Thanks to everyone for their kind congratulations on the birth of our daughter. If you have kids, you don’t need me to tell you that it’s an exhilarating and exhausting experience. And if you don’t, my paltry words won’t be able to do it justice. I can’t go so far as to say we’re in any kind of routine yet, but we’re getting the hang of things, thanks in large part to some much-appreciated help from my mother-in-law.
I took a month-long leave from work, so I’ve been getting well practiced at the mechanics of infant care (diapers, bottles, swaddling, etc.), running interference between my wife and daughter and the outside world, spending money hand over fist on baby supplies, and receiving visits from wonderful friends, who have usually come bearing delicious food. All that plus trying to get to know this mysterious little creature who now shares our lives.
There has been some down time (newborns sleep a lot), and I’ve spent most of it reading baby books, usually of the how-to variety. But I also picked up, on Marilyn‘s recommendation, The Scientist in the Crib by Alison Gopnik, Andrew Meltzoff, and Patricia Kuhl. It summarizes, in a very lay-reader friendly fashion, some of the recent research on how babies’ minds develop. Specifically, it looks at how infants’ minds are hardwired to solve certain conundrums that have bedeviled philosophers for centuries like the existence of other minds and the external world. I’m not sure David Hume would be satisfied, but it makes for fascinating reading, especially for a new parent.
I also managed to read Michael Pollan’s Food Rules. The bite-sized nuggets of text were perfect for those first few bleary days after coming home from the hospital, when my brain could only process about 150 words at a sitting (at most). It was a good reminder not to let the stresses of new parenthood turn into an excuse for eating crap. Though, contra Pollan, convenience food can be a blessing in some circumstances.
Hopefully as the learning curve becomes a little less steep I’ll find more time to post here. I will try to avoid becoming a “daddy blogger” though. 🙂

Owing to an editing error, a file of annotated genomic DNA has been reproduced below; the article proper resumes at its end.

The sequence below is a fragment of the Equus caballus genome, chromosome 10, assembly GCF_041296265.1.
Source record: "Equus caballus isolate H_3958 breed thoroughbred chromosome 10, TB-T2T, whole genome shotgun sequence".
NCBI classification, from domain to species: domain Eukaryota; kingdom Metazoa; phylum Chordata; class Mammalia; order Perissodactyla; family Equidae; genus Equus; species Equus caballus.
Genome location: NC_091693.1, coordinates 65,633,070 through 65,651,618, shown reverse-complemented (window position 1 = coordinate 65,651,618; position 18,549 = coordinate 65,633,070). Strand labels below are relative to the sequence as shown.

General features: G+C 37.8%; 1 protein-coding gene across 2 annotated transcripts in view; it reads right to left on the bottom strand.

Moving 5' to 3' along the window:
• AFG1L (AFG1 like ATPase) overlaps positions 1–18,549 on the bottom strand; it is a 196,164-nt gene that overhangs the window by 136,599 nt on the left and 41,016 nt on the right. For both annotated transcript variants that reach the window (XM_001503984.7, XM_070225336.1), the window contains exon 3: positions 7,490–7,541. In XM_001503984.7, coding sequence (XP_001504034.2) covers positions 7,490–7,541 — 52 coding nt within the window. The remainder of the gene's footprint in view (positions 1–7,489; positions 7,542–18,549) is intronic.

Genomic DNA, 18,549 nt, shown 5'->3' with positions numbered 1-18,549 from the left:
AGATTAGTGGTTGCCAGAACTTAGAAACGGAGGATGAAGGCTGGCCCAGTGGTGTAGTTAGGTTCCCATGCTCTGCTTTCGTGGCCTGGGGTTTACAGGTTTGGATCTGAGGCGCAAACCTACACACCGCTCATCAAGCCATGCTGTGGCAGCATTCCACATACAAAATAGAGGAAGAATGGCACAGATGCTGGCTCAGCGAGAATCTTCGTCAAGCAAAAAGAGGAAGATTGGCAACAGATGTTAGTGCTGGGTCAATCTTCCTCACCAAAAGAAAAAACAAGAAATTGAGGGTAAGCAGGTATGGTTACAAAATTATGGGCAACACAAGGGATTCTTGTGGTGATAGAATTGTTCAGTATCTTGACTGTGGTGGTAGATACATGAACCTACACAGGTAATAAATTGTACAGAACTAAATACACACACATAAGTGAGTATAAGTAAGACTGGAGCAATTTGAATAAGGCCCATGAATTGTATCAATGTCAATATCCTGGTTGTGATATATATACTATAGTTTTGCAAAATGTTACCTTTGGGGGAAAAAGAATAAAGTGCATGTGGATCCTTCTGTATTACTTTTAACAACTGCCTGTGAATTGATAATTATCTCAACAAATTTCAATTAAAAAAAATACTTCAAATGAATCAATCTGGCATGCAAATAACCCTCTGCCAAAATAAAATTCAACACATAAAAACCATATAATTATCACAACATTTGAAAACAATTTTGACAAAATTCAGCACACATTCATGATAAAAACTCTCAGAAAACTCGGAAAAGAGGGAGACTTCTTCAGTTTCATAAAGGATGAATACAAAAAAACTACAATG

5 thoughts on “Coming up for air”
Hang in there, Lee. I can remember this moment I had with Megan, our oldest, when she only a couple of weeks old. I was holding her after changing her diaper, staring at her really, while sitting on a futon in our old DC apartment, and all of sudden I though “What on EARTH have we gotten ourselves into?! We’re responsible for a HUMAN BEING!!” But gradually, bit by bit, we figured it all out. (Or at least this much, anyway.)
Hey, I’m going to be in DC this September with the American Political Science Association’s annual meeting. We ought to try to meet; maybe bring Camassia along too. Send me an e-mail sometime, if you’re interested.
Glad to hear things are good. Shoot me an email reminding me of your address, and I’ll come bearing delicious food myself. (I think it was one of those things that got lost when I moved.)
A September meetup sounds like fun, Russell. I could even introduce you to Eve Tushnet and her Yale Party of the Right crew, and probably start a loud argument. But you’ll probably have enough of that at the meeting…
Meeting Eve would be far-out, Camassia, though she’d likely consider me to be a lunatic. Either way, let’s the three of us coordinate as September comes closer. It’ll be the three days before Labor Day weekend, whichever dates those are.
A September meet-up sounds fun, though planning anything that long from now seems almost inconceivable to me at this point. 🙂
Catching up on a month’s worth of your blog (sigh… and I don’t have a new baby for an excuse!) so I just saw this. Glad you liked the book!